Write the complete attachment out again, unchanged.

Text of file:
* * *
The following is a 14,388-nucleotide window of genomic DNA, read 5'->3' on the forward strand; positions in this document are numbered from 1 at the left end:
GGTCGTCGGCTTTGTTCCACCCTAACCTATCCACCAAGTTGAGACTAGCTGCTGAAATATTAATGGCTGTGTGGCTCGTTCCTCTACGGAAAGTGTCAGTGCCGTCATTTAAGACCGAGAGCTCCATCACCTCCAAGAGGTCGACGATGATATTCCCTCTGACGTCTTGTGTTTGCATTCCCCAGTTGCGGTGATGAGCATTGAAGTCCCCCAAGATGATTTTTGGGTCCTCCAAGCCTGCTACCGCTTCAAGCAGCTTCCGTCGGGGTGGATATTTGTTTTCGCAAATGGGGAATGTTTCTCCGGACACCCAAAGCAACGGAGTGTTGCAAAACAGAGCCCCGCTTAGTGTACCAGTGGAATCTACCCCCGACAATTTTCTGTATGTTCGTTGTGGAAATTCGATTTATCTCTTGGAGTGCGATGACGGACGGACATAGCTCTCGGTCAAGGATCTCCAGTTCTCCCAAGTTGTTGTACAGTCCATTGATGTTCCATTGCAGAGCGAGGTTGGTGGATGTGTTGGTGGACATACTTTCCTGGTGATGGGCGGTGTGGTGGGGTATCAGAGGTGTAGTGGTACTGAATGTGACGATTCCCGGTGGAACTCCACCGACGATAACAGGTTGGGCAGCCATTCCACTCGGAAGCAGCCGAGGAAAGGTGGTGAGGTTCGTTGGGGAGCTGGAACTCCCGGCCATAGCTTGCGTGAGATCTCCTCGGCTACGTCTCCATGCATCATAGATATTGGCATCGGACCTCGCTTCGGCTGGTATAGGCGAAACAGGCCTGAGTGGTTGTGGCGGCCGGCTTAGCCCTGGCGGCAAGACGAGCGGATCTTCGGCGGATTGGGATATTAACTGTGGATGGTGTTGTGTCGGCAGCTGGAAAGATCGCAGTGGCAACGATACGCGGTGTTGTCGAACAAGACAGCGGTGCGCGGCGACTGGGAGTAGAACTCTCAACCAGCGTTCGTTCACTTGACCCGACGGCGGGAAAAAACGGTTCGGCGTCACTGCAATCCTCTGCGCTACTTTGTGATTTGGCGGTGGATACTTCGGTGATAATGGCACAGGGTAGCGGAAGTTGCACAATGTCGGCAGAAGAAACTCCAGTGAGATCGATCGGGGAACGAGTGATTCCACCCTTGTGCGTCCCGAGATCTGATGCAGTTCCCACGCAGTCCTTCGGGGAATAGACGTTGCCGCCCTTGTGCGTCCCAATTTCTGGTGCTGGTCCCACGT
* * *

The following is a 14,388-nucleotide window of genomic DNA, read 5'->3' on the forward strand; positions in this document are numbered from 1 at the left end:
GGTCGTCGGCTTTGTTCCACCCTAACCTATCCACCAAGTTGAGACTAGCTGCTGAAATATTAATGGCTGTGTGGCTCGTTCCTCTACGGAAAGTGTCAGTGCCGTCATTTAAGACCGAGAGCTCCATCACCTCCAAGAGGTCGACGATGATATTCCCTCTGACGTCTTGTGTTTGCATTCCCCAGTTGCGGTGATGAGCATTGAAGTCCCCCAAGATGATTTTTGGGTCCTCCAAGCCTGCTACCGCTTCAAGCAGCTTCCGTCGGGGTGGATATTTGTTTTCGCAAATGGGGAATGTTTCTCCGGACACCCAAAGCAACGGAGTGTTGCAAAACAGAGCCCCGCTTAGTGTACCAGTGGAATCTACCCCCGACAATTTTCTGTATGTTCGTTGTGGAAATTCGATTTATCTCTTGGAGTGCGATGACGGACGGACATAGCTCTCGGTCAAGGATCTCCAGTTCTCCCAAGTTGTTGTACAGTCCATTGATGTTCCATTGCAGAGCGAGGTTGGTGGATGTGTTGGTGGACATACTTTCCTGGTGATGGGCGGTGTGGTGGGGTATCAGAGGTGTAGTGGTACTGAATGTGACGATTCCCGGTGGAACTCCACCGACGATAACAGGTTGGGCAGCCATTCCACTCGGAAGCAGCCGAGGAAAGGTGGTGAGGTTCGTTGGGGAGCTGGAACTCCCGGCCATAGCTTGCGTGAGATCTCCTCGGCTACGTCTCCATGCATCATAGATATTGGCATCGGACCTCGCTTCGGCTGGTATAGGCGAAACAGGCCTGAGTGGTTGTGGCGGCCGGCTTAGCCCTGGCGGCAAGACGAGCGGATCTTCGGCGGATTGGGATATTAACTGTGGATGGTGTTGTGTCGGCAGCTGGAAAGATCGCAGTGGCAACGATACGCGGTGTTGTCGAACAAGACAGCGGTGCGCGGCGACTGGGAGTAGAACTCTCAACCAGCGTTCGTTCACTTGACCCGACGGCGGGAAAAAACGGTTCGGCGTCACTGCAATCCTCTGCGCTACTTTGTGATTTGGCGGTGGATACTTCGGTGATAATGGCACAGGGTAGCGGAAGTTGCACAATGTCGGCAGAAGAAACTCCAGTGAGATCGATCGGGGAACGAGTGATTCCACCCTTGTGCGTCCCGAGATCTGATGCAGTTCCCACGCAGTCCTTCGGGGAATAGACGTTGCCGCCCTTGTGCGTCCCAATTTCTGGTGCTGGTCCCACGT